Star Trek The Next Generation – Hive


Comic Book Review – Star Trek The Next Generation – Hive

Star Trek The Next Generation – Hive is the full story (all four issues of HIVE, as originally published), weighing in at a hefty 106 pages.

Star Trek TNG - HIVE Comic Book

Star Trek TNG – HIVE Comic Book


We first meet Locutus of Borg, for he is what Jean Luc Picard has become. No sooner do we learn he has a mission, than the story skips 500 years back to the time after he first returned to the federation as Jean Luc.

We are taken into memes more commonly seen in fantasy than SF – alternative timelines, parallel worlds, other realms (and the demons who live within); all far beyond that seen in the Q days, and further still than from within the likes of Babylon 5.

Swiftly reintroduced are a range of familiar characters – seven of nine is the Borg Ambassador, Riker is a Captain, Data is reborn as Borg; and the ubiquitous Dr Beverly Crusher. A fresh character appears, a Lieutenant whose brother was also assimilated at an unspecified time in the past.

The sequence flips back and forth in time, with clever use of parallel panels and cross break speech bubbles to show the same character spilt across two different time streams, and to visually and verbally smooth the passage between the two. It soon emerges that there has been a massive Borg ‘trick’ and we move into the realms of concurrent time streams where the future intervenes & uses temporal anomalies to time travel and destroy themselves as the strip hops back and forth, with fewer panels between.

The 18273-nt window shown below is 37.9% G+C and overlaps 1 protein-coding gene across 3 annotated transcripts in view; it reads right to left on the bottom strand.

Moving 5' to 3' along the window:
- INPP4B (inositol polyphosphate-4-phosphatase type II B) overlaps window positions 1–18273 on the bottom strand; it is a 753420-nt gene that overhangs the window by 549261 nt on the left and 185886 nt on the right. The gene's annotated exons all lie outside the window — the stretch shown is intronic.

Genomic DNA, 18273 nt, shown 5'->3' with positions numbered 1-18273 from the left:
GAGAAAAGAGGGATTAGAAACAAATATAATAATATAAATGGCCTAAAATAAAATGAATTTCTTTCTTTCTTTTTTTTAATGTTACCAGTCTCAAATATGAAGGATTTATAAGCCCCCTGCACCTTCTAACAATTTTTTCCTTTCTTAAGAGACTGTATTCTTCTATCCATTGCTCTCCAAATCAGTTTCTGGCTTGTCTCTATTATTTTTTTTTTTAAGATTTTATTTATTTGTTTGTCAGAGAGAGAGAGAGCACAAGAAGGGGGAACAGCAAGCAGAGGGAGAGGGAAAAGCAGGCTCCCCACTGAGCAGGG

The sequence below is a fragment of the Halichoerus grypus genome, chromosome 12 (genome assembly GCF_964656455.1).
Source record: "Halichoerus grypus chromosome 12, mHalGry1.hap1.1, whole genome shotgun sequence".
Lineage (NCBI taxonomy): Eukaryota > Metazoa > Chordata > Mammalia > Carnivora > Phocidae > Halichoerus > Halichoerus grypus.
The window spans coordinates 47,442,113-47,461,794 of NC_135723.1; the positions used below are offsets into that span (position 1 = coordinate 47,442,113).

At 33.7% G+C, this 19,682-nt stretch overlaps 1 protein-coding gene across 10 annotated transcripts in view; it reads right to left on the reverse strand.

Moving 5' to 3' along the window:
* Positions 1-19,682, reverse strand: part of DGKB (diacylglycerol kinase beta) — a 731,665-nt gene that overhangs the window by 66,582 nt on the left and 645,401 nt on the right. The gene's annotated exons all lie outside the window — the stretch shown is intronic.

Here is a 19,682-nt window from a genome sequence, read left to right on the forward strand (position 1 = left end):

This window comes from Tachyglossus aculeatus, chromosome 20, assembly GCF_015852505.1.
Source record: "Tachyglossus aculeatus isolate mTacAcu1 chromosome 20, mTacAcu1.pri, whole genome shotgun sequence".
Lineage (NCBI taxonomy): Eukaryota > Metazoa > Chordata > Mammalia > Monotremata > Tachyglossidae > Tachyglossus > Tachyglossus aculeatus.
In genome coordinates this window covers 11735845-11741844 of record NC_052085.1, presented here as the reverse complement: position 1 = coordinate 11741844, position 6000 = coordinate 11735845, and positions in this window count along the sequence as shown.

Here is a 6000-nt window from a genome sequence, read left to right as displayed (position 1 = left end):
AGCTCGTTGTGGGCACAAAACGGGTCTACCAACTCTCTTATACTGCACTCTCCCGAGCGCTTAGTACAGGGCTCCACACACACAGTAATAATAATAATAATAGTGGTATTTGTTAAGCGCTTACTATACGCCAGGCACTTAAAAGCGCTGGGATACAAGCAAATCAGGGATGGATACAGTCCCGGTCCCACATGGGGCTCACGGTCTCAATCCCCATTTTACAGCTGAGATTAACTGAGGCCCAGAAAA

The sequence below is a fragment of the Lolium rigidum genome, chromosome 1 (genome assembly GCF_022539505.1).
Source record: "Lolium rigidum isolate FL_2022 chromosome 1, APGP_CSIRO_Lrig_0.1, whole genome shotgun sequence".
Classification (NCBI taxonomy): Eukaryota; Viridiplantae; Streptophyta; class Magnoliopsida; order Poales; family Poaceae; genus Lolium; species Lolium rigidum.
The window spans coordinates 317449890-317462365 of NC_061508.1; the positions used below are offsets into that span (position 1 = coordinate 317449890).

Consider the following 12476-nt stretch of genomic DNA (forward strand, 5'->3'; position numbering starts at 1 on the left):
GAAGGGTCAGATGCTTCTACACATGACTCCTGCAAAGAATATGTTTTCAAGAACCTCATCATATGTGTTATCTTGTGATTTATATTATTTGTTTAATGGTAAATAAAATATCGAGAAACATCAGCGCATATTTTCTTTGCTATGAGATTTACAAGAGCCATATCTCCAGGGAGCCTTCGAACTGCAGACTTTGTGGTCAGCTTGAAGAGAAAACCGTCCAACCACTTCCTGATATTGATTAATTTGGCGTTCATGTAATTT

The result is a balancing of worlds, and a return to the expected past and future, thus preserving the space-time continuum and the canon of Star Trek: The Next Generation as a whole.

Star Trek The Next Generation – Hive has artwork, by Joe Corroney and David Messina (with colours by Ilaria Traversi and Hi Fi) which is superb and makes good use of the verve and pace supplied by writer Brannon Braga. However this is firmly aimed at the 18+ end of the comics market, and contains themes that might be considered unsuitable for a younger person.


About Helen Armfield

Helen ArmfieldA journalist/writer/broadcaster since 1991 (then specialising in magic, music & tech) Helen moved into copywriting & running her own clothing company.Recently she shifted her focus to reviews and fiction; now bringing her experiences in print & broadcasting (& her little blue pencil) to bear on a lifelong love of science fiction. (she still does all the other things & rather more, as she likes eating & has a shoe habit to maintain)